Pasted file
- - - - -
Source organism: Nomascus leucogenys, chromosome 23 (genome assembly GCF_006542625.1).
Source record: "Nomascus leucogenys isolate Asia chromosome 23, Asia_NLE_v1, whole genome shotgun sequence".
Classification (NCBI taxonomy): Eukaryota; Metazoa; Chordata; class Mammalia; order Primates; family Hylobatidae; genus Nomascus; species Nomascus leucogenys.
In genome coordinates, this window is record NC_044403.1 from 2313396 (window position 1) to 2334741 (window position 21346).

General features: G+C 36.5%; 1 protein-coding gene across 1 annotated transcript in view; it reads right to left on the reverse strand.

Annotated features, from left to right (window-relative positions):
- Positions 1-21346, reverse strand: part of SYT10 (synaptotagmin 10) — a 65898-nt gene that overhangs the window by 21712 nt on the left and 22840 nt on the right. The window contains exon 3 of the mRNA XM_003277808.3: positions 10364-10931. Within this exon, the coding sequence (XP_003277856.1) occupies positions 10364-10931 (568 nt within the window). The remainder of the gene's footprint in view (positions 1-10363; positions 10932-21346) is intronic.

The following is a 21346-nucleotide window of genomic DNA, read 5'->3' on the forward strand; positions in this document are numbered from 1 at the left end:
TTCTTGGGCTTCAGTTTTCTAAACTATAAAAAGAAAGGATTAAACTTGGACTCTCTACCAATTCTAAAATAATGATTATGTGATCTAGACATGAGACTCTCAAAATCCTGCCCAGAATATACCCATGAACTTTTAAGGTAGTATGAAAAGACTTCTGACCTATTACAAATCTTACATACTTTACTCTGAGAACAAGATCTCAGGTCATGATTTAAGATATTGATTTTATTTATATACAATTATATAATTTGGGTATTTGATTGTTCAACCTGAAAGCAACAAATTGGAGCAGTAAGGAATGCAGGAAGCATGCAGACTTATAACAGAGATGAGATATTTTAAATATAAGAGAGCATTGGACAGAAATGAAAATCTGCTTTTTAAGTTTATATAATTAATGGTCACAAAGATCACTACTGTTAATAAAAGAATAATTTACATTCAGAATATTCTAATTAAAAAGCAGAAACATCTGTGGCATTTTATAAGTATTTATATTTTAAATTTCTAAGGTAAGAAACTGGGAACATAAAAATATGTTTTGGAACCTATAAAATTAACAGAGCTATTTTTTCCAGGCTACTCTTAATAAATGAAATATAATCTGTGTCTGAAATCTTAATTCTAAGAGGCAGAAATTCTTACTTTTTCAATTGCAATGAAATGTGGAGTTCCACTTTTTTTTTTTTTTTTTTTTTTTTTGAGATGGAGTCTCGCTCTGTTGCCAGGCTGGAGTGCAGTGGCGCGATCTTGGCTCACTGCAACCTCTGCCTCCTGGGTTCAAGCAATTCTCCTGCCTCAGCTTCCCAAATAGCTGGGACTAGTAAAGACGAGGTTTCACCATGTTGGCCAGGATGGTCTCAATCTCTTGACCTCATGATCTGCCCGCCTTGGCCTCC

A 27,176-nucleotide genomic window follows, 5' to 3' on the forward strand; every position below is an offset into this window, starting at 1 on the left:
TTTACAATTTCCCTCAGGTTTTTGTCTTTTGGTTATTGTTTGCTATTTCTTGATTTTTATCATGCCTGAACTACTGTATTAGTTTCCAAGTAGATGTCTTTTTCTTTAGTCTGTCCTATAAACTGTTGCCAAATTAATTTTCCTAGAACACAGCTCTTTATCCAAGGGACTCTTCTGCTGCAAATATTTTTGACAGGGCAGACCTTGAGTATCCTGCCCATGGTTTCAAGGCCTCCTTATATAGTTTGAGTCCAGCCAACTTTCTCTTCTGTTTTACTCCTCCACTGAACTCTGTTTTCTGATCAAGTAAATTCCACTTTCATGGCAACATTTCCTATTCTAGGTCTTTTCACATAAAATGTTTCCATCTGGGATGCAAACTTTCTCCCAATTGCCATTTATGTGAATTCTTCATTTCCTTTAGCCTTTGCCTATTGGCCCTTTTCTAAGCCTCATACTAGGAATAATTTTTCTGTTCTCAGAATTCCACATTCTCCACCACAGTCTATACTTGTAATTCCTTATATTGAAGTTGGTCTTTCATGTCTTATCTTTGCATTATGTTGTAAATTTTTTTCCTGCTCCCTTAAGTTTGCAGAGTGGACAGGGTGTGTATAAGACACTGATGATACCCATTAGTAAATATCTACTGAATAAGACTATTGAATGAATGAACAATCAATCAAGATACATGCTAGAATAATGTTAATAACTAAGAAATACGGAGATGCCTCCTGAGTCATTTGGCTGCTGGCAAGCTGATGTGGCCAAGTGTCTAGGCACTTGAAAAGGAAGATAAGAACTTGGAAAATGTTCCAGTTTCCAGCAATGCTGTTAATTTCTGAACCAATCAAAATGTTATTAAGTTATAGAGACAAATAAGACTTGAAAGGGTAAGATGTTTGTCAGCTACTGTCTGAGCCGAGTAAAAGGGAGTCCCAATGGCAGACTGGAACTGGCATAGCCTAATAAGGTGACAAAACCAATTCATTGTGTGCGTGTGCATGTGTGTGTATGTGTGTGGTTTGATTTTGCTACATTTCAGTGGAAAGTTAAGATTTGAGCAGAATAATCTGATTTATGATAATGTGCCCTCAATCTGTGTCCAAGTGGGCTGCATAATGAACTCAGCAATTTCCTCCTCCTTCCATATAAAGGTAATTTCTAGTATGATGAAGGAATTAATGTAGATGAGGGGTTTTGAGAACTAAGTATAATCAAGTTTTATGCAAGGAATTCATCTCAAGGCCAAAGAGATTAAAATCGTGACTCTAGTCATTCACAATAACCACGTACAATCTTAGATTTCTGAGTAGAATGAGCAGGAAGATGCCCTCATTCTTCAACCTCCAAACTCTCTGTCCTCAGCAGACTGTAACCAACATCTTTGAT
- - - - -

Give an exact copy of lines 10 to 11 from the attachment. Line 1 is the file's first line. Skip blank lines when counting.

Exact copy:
A 27,176-nucleotide genomic window follows, 5' to 3' on the forward strand; every position below is an offset into this window, starting at 1 on the left:
TTTACAATTTCCCTCAGGTTTTTGTCTTTTGGTTATTGTTTGCTATTTCTTGATTTTTATCATGCCTGAACTACTGTATTAGTTTCCAAGTAGATGTCTTTTTCTTTAGTCTGTCCTATAAACTGTTGCCAAATTAATTTTCCTAGAACACAGCTCTTTATCCAAGGGACTCTTCTGCTGCAAATATTTTTGACAGGGCAGACCTTGAGTATCCTGCCCATGGTTTCAAGGCCTCCTTATATAGTTTGAGTCCAGCCAACTTTCTCTTCTGTTTTACTCCTCCACTGAACTCTGTTTTCTGATCAAGTAAATTCCACTTTCATGGCAACATTTCCTATTCTAGGTCTTTTCACATAAAATGTTTCCATCTGGGATGCAAACTTTCTCCCAATTGCCATTTATGTGAATTCTTCATTTCCTTTAGCCTTTGCCTATTGGCCCTTTTCTAAGCCTCATACTAGGAATAATTTTTCTGTTCTCAGAATTCCACATTCTCCACCACAGTCTATACTTGTAATTCCTTATATTGAAGTTGGTCTTTCATGTCTTATCTTTGCATTATGTTGTAAATTTTTTTCCTGCTCCCTTAAGTTTGCAGAGTGGACAGGGTGTGTATAAGACACTGATGATACCCATTAGTAAATATCTACTGAATAAGACTATTGAATGAATGAACAATCAATCAAGATACATGCTAGAATAATGTTAATAACTAAGAAATACGGAGATGCCTCCTGAGTCATTTGGCTGCTGGCAAGCTGATGTGGCCAAGTGTCTAGGCACTTGAAAAGGAAGATAAGAACTTGGAAAATGTTCCAGTTTCCAGCAATGCTGTTAATTTCTGAACCAATCAAAATGTTATTAAGTTATAGAGACAAATAAGACTTGAAAGGGTAAGATGTTTGTCAGCTACTGTCTGAGCCGAGTAAAAGGGAGTCCCAATGGCAGACTGGAACTGGCATAGCCTAATAAGGTGACAAAACCAATTCATTGTGTGCGTGTGCATGTGTGTGTATGTGTGTGGTTTGATTTTGCTACATTTCAGTGGAAAGTTAAGATTTGAGCAGAATAATCTGATTTATGATAATGTGCCCTCAATCTGTGTCCAAGTGGGCTGCATAATGAACTCAGCAATTTCCTCCTCCTTCCATATAAAGGTAATTTCTAGTATGATGAAGGAATTAATGTAGATGAGGGGTTTTGAGAACTAAGTATAATCAAGTTTTATGCAAGGAATTCATCTCAAGGCCAAAGAGATTAAAATCGTGACTCTAGTCATTCACAATAACCACGTACAATCTTAGATTTCTGAGTAGAATGAGCAGGAAGATGCCCTCATTCTTCAACCTCCAAACTCTCTGTCCTCAGCAGACTGTAACCAACATCTTTGAT